africa_monThe African Renaissance Monument in Senegal is a magnificent, unprecedented world heritage site to behold. Taller than the Statue of Liberty and the largest statue in Africa, the 160-foot bronze structure has become a signature tourist site for Africa and a symbol for the African Diaspora worldwide.  The statue is the brainchild of the former Senegalese president Abdoulaye Wade, who will be honored for it as an inaugural member of the Hall of Fame at the African Diaspora World Tourism Awards ceremony in Atlanta on March 23rd, 2013. Former President Wade says that the “Monument to the African Renaissance" is meant to symbolize Africa’s potential, rebirth and liberation from "centuries of ignorance, intolerance and racism.   

 Located just outside Senegal’s capital of Dakar on top of one of the twin hills known as Collines des Mamelles, the monument overlooking the Atlantic Ocean was designed by Senegalese architect Pierre Goudiaby. The colossal structure depicting the full-length statue of a woman, man, and a child held on the man's raised left arm emerging from a volcanic mountaintop was constructed by an overseas North Korean firm.  The must-visit monument contains cultural exhibitions, multimedia and conference rooms, shops, a nearby theatre, and a floor at the very top that allows visitors a bird’s eye view of the surrounding city and ocean.

The African Renaissance Monument was unveiledin front of 19 African heads of state and other international dignitaries in April 2010, Senegal’s 50th Anniversary of Independence from France. Officials at the unveiling included the president of Malawi and the African Union Bingu wa Mutharika, the former African Union Commission chair Jean Ping and the Presidents of Benin, Cape Verde, Republic of Congo, Ivory Coast, Gambia, Liberia, Mali, Mauritania and Zimbabwe, as well as representatives from North Korea.  Those on hand from the United States included civil rights and humanitarian leader Rev. Jesse Jackson and various other US delegates.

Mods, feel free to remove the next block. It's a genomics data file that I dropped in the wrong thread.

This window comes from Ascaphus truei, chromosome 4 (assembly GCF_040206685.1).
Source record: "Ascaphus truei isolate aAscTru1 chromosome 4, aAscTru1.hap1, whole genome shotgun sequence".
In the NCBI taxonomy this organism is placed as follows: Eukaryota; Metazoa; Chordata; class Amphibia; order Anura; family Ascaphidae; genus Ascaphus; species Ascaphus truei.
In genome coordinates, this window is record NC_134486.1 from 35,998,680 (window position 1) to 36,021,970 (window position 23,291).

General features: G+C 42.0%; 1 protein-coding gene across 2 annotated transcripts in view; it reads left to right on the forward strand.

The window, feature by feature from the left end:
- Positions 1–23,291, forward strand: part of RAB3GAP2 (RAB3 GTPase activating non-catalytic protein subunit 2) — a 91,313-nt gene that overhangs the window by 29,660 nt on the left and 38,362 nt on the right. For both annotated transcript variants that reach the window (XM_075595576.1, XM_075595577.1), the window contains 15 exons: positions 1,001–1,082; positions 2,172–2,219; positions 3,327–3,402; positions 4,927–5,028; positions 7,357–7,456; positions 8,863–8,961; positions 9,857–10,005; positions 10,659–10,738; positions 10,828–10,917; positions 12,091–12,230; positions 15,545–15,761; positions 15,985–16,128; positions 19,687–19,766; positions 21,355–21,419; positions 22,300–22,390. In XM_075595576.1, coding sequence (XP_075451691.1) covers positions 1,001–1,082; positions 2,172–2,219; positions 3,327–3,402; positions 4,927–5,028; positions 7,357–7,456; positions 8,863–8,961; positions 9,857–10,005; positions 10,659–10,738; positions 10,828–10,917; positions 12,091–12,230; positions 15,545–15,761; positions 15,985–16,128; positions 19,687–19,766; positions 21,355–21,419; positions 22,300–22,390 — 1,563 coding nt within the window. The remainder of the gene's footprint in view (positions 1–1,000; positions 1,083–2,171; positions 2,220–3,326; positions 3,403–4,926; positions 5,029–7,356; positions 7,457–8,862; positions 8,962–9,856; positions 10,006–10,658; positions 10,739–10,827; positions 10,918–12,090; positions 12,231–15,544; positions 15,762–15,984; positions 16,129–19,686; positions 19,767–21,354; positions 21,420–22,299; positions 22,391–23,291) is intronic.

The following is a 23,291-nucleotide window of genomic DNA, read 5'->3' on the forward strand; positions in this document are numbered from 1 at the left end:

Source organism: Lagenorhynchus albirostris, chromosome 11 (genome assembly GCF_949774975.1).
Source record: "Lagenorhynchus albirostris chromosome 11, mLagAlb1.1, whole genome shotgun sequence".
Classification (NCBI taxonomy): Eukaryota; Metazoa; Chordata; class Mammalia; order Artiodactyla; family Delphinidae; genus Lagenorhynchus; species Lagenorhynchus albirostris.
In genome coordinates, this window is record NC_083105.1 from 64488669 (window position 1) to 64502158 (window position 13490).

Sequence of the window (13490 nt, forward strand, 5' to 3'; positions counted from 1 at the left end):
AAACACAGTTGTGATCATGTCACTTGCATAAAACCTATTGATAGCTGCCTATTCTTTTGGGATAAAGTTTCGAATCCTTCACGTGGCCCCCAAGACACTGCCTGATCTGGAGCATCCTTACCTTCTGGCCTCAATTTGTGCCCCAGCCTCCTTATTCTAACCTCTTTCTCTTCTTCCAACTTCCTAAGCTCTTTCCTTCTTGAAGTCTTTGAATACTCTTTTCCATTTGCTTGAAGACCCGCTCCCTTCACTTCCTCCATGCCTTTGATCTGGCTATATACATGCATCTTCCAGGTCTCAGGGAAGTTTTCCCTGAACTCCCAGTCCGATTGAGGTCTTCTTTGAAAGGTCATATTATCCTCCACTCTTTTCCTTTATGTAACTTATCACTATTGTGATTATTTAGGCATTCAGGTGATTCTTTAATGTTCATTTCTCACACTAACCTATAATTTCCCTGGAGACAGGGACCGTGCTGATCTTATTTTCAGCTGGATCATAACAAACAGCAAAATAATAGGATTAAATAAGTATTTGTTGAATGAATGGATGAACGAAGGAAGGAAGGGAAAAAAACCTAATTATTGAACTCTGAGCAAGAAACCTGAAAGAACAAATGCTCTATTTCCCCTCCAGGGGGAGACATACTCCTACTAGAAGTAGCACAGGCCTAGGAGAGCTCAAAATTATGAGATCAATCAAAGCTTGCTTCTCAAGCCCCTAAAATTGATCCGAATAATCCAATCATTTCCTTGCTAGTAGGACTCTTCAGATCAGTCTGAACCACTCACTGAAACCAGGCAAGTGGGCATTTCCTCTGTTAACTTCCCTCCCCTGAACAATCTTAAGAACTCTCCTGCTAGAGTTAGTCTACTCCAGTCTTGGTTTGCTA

The dignitaries, officials and delegates who attended seemed to very much be in favor of the monument. Former Nigerian president and African strongman Olusegun Obasanjo who cut a ribbon in the colours of the Senegalese flag, said the statue was 'a monument for black people all over the world.  President Bingu said "This monument does not belong to Senegal. It belongs to the African people wherever we are."Reverend Jackson said "This renaissance statue is a powerful idea from a powerful mind. This is dedicated to the journey of our ancestors, enslaved but not slaves".5-African-Renaissance-Monument-Dakar-Senegal-300x225

Even though the statue is a symbol of pride and rebirth for African and her Diaspora, the statue with a $28 million price tag has not been without controversy.  There are some people who feel that the money would have been better spent helping the country’s poor. Some Muslims think that its portrayal is disrespectful of their culture, arguing that a statue depicting a human figure is idolatrous with the immodesty of the semi-nude male and female figures. On the other hand proponents claim that in the long-run, the monument will help to boost the economy as a tourist attraction that they believe will become as popular as the Eiffel Tower or the Statue of Liberty. Many feel that the monument will attract visitors from around the globe creating additional revenue for the country.

While the debate as to whether the magnificent work of art represents an inspiration or insult to the poor continues, there is little doubt that the African Renaissance Monument is a world-class structure showing the world that Africans are rebounding after six centuries of darkness and suppression. In addition, the monument should represent the beginning of healing and reconciliation for the descendants of both slaves and slave owners. A symbol of hope, the monument is deserving of praise and honor, if for nothing more that just for its grandeur, beauty and symbolism for Africa, her global Diaspora and the world community.